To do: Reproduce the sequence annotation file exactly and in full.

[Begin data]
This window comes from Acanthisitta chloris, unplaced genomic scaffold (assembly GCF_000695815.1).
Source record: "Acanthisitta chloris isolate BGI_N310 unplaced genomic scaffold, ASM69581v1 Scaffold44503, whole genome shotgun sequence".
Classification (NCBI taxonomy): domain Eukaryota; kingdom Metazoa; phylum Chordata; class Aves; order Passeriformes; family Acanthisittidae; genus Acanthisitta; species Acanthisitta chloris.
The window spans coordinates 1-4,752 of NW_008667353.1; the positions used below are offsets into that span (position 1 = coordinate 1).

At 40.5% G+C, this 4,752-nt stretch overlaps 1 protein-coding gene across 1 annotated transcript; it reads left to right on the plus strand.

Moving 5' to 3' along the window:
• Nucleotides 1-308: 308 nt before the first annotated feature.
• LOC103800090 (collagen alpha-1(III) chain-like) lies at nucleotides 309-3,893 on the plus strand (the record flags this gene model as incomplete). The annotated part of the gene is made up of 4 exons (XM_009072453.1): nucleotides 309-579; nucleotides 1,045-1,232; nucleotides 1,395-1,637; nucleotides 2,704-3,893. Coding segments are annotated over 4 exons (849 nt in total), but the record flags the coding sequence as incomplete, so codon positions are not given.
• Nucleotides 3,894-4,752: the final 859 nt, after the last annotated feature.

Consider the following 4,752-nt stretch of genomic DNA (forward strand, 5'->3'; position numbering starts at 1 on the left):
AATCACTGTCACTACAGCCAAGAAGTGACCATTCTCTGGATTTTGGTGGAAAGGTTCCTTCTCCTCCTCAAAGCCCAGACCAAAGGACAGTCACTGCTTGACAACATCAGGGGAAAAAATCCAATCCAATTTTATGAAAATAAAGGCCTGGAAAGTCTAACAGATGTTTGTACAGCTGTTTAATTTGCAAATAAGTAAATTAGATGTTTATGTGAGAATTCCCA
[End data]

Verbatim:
This window comes from Acanthisitta chloris, unplaced genomic scaffold (assembly GCF_000695815.1).
Source record: "Acanthisitta chloris isolate BGI_N310 unplaced genomic scaffold, ASM69581v1 Scaffold44503, whole genome shotgun sequence".
Classification (NCBI taxonomy): domain Eukaryota; kingdom Metazoa; phylum Chordata; class Aves; order Passeriformes; family Acanthisittidae; genus Acanthisitta; species Acanthisitta chloris.
The window spans coordinates 1-4,752 of NW_008667353.1; the positions used below are offsets into that span (position 1 = coordinate 1).

At 40.5% G+C, this 4,752-nt stretch overlaps 1 protein-coding gene across 1 annotated transcript; it reads left to right on the plus strand.

Moving 5' to 3' along the window:
• Nucleotides 1-308: 308 nt before the first annotated feature.
• LOC103800090 (collagen alpha-1(III) chain-like) lies at nucleotides 309-3,893 on the plus strand (the record flags this gene model as incomplete). The annotated part of the gene is made up of 4 exons (XM_009072453.1): nucleotides 309-579; nucleotides 1,045-1,232; nucleotides 1,395-1,637; nucleotides 2,704-3,893. Coding segments are annotated over 4 exons (849 nt in total), but the record flags the coding sequence as incomplete, so codon positions are not given.
• Nucleotides 3,894-4,752: the final 859 nt, after the last annotated feature.

Consider the following 4,752-nt stretch of genomic DNA (forward strand, 5'->3'; position numbering starts at 1 on the left):
AATCACTGTCACTACAGCCAAGAAGTGACCATTCTCTGGATTTTGGTGGAAAGGTTCCTTCTCCTCCTCAAAGCCCAGACCAAAGGACAGTCACTGCTTGACAACATCAGGGGAAAAAATCCAATCCAATTTTATGAAAATAAAGGCCTGGAAAGTCTAACAGATGTTTGTACAGCTGTTTAATTTGCAAATAAGTAAATTAGATGTTTATGTGAGAATTCCCA